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Has CAE Inc. (TSE:CAE) Been Employing Capital Shrewdly?

Simply Wall St

Today we'll look at CAE Inc. (TSE:CAE) and reflect on its potential as an investment. To be precise, we'll consider its Return On Capital Employed (ROCE), as that will inform our view of the quality of the business.

Firstly, we'll go over how we calculate ROCE. Then we'll compare its ROCE to similar companies. Last but not least, we'll look at what impact its current liabilities have on its ROCE.

Understanding Return On Capital Employed (ROCE)

ROCE measures the 'return' (pre-tax profit) a company generates from capital employed in its business. All else being equal, a better business will have a higher ROCE. In brief, it is a useful tool, but it is not without drawbacks. Author Edwin Whiting says to be careful when comparing the ROCE of different businesses, since 'No two businesses are exactly alike.

So, How Do We Calculate ROCE?

Analysts use this formula to calculate return on capital employed:

Return on Capital Employed = Earnings Before Interest and Tax (EBIT) ÷ (Total Assets - Current Liabilities)

Or for CAE:

0.085 = CA$488m ÷ (CA$7.4b - CA$1.7b) (Based on the trailing twelve months to December 2019.)

So, CAE has an ROCE of 8.5%.

See our latest analysis for CAE

Does CAE Have A Good ROCE?

ROCE can be useful when making comparisons, such as between similar companies. Using our data, CAE's ROCE appears to be around the 9.8% average of the Aerospace & Defense industry. Aside from the industry comparison, CAE's ROCE is mediocre in absolute terms, considering the risk of investing in stocks versus the safety of a bank account. Readers may find more attractive investment prospects elsewhere.

You can click on the image below to see (in greater detail) how CAE's past growth compares to other companies.

TSX:CAE Past Revenue and Net Income April 5th 2020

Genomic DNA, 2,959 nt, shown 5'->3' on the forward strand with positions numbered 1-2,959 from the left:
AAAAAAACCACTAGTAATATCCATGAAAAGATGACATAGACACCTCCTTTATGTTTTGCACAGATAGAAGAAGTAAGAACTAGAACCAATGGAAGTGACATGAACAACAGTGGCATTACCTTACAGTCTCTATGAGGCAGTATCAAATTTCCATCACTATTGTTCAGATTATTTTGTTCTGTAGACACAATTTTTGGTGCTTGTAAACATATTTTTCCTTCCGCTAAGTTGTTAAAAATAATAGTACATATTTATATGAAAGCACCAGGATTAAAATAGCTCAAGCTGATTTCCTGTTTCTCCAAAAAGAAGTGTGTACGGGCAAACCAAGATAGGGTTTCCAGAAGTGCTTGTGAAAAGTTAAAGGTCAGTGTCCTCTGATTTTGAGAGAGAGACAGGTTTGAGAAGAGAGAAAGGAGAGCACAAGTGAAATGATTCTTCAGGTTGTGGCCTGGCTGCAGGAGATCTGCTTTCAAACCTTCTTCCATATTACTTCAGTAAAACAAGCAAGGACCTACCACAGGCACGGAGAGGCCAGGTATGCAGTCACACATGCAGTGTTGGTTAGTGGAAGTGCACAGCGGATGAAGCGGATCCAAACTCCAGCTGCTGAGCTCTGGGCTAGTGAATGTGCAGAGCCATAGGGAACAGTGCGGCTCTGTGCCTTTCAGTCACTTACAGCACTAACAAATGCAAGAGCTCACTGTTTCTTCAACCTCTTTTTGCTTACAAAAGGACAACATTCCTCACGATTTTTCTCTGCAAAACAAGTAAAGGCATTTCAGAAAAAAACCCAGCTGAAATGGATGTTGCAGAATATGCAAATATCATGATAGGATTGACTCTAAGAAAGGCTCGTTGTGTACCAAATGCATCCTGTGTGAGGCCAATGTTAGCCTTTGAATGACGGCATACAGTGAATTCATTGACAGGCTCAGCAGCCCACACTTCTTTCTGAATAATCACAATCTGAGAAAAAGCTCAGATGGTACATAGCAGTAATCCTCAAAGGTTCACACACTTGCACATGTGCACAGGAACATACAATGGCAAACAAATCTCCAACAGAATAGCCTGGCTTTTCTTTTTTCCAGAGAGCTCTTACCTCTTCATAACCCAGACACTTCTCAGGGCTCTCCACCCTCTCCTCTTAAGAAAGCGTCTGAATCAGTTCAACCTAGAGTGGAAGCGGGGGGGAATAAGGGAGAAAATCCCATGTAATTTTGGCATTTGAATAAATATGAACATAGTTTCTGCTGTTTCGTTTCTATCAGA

It is important to remember that ROCE shows past performance, and is not necessarily predictive. ROCE can be misleading for companies in cyclical industries, with returns looking impressive during the boom times, but very weak during the busts. ROCE is only a point-in-time measure. Future performance is what matters, and you can see analyst predictions in our free report on analyst forecasts for the company.

How CAE's Current Liabilities Impact Its ROCE

Short term (or current) liabilities, are things like supplier invoices, overdrafts, or tax bills that need to be paid within 12 months. Due to the way ROCE is calculated, a high level of current liabilities makes a company look as though it has less capital employed, and thus can (sometimes unfairly) boost the ROCE. To check the impact of this, we calculate if a company has high current liabilities relative to its total assets.

CAE has current liabilities of CA$1.7b and total assets of CA$7.4b. Therefore its current liabilities are equivalent to approximately 23% of its total assets. This is a modest level of current liabilities, which would only have a small effect on ROCE.

Our Take On CAE's ROCE

That said, CAE's ROCE is mediocre, there may be more attractive investments around. But note: make sure you look for a great company, not just the first idea you come across. So take a peek at this free list of interesting companies with strong recent earnings growth (and a P/E ratio below 20).

If you are like me, then you will not want to miss this free list of growing companies that insiders are buying.

If you spot an error that warrants correction, please contact the editor at editorial-team@simplywallst.com. This article by Simply Wall St is general in nature. It does not constitute a recommendation to buy or sell any stock, and does not take account of your objectives, or your financial situation. Simply Wall St has no position in the stocks mentioned.

We aim to bring you long-term focused research analysis driven by fundamental data. Note that our analysis may not factor in the latest price-sensitive company announcements or qualitative material. Thank you for reading.